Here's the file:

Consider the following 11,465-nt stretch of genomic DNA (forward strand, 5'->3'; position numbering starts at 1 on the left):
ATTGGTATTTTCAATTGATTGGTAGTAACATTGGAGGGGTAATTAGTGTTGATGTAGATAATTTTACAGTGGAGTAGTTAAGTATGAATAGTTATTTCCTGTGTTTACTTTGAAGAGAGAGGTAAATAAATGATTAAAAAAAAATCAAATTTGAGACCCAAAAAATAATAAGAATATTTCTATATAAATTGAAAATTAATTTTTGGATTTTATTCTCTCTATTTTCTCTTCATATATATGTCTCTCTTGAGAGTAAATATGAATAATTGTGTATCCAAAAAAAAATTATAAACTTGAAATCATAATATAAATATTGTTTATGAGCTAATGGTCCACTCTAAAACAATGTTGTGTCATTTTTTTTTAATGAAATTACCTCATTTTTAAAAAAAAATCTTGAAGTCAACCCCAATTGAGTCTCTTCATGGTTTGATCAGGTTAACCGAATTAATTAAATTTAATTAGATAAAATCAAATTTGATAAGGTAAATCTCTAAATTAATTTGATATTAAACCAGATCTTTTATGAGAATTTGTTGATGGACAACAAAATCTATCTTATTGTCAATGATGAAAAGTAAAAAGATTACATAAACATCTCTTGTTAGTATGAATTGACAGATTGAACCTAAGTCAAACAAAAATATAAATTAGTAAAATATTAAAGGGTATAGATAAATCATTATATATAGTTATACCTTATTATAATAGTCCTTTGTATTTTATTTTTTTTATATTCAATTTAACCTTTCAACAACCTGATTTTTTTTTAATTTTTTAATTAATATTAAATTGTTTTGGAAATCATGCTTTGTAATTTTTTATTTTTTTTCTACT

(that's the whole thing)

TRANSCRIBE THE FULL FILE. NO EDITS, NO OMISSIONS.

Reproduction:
Consider the following 11,465-nt stretch of genomic DNA (forward strand, 5'->3'; position numbering starts at 1 on the left):
ATTGGTATTTTCAATTGATTGGTAGTAACATTGGAGGGGTAATTAGTGTTGATGTAGATAATTTTACAGTGGAGTAGTTAAGTATGAATAGTTATTTCCTGTGTTTACTTTGAAGAGAGAGGTAAATAAATGATTAAAAAAAAATCAAATTTGAGACCCAAAAAATAATAAGAATATTTCTATATAAATTGAAAATTAATTTTTGGATTTTATTCTCTCTATTTTCTCTTCATATATATGTCTCTCTTGAGAGTAAATATGAATAATTGTGTATCCAAAAAAAAATTATAAACTTGAAATCATAATATAAATATTGTTTATGAGCTAATGGTCCACTCTAAAACAATGTTGTGTCATTTTTTTTTAATGAAATTACCTCATTTTTAAAAAAAAATCTTGAAGTCAACCCCAATTGAGTCTCTTCATGGTTTGATCAGGTTAACCGAATTAATTAAATTTAATTAGATAAAATCAAATTTGATAAGGTAAATCTCTAAATTAATTTGATATTAAACCAGATCTTTTATGAGAATTTGTTGATGGACAACAAAATCTATCTTATTGTCAATGATGAAAAGTAAAAAGATTACATAAACATCTCTTGTTAGTATGAATTGACAGATTGAACCTAAGTCAAACAAAAATATAAATTAGTAAAATATTAAAGGGTATAGATAAATCATTATATATAGTTATACCTTATTATAATAGTCCTTTGTATTTTATTTTTTTTATATTCAATTTAACCTTTCAACAACCTGATTTTTTTTTAATTTTTTAATTAATATTAAATTGTTTTGGAAATCATGCTTTGTAATTTTTTATTTTTTTTCTACT